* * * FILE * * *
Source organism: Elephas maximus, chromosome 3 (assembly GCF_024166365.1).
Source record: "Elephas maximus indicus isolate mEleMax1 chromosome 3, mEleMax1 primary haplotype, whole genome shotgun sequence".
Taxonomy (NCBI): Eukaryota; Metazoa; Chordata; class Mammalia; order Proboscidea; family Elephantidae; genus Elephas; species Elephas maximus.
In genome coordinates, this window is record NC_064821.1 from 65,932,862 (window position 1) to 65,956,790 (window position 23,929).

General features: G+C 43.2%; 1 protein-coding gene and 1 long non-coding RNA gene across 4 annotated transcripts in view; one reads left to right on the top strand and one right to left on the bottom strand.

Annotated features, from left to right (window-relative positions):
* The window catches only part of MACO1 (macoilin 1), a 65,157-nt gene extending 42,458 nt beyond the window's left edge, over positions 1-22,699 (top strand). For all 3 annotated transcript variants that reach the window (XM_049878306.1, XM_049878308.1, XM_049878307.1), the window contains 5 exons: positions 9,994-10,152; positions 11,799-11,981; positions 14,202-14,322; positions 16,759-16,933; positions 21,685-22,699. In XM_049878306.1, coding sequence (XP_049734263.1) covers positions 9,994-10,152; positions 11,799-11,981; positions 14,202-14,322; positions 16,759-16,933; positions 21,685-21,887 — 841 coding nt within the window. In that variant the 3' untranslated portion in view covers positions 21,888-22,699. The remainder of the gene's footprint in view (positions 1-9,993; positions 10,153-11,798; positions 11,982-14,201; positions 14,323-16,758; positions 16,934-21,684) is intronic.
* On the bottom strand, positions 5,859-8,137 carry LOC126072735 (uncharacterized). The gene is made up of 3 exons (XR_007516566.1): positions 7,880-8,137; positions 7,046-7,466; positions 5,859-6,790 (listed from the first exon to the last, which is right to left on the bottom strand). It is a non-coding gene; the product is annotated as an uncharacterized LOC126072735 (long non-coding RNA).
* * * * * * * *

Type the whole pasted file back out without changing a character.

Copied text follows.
Source organism: Elephas maximus, chromosome 3 (assembly GCF_024166365.1).
Source record: "Elephas maximus indicus isolate mEleMax1 chromosome 3, mEleMax1 primary haplotype, whole genome shotgun sequence".
Taxonomy (NCBI): Eukaryota; Metazoa; Chordata; class Mammalia; order Proboscidea; family Elephantidae; genus Elephas; species Elephas maximus.
In genome coordinates, this window is record NC_064821.1 from 65,932,862 (window position 1) to 65,956,790 (window position 23,929).

General features: G+C 43.2%; 1 protein-coding gene and 1 long non-coding RNA gene across 4 annotated transcripts in view; one reads left to right on the top strand and one right to left on the bottom strand.

Annotated features, from left to right (window-relative positions):
* The window catches only part of MACO1 (macoilin 1), a 65,157-nt gene extending 42,458 nt beyond the window's left edge, over positions 1-22,699 (top strand). For all 3 annotated transcript variants that reach the window (XM_049878306.1, XM_049878308.1, XM_049878307.1), the window contains 5 exons: positions 9,994-10,152; positions 11,799-11,981; positions 14,202-14,322; positions 16,759-16,933; positions 21,685-22,699. In XM_049878306.1, coding sequence (XP_049734263.1) covers positions 9,994-10,152; positions 11,799-11,981; positions 14,202-14,322; positions 16,759-16,933; positions 21,685-21,887 — 841 coding nt within the window. In that variant the 3' untranslated portion in view covers positions 21,888-22,699. The remainder of the gene's footprint in view (positions 1-9,993; positions 10,153-11,798; positions 11,982-14,201; positions 14,323-16,758; positions 16,934-21,684) is intronic.
* On the bottom strand, positions 5,859-8,137 carry LOC126072735 (uncharacterized). The gene is made up of 3 exons (XR_007516566.1): positions 7,880-8,137; positions 7,046-7,466; positions 5,859-6,790 (listed from the first exon to the last, which is right to left on the bottom strand). It is a non-coding gene; the product is annotated as an uncharacterized LOC126072735 (long non-coding RNA).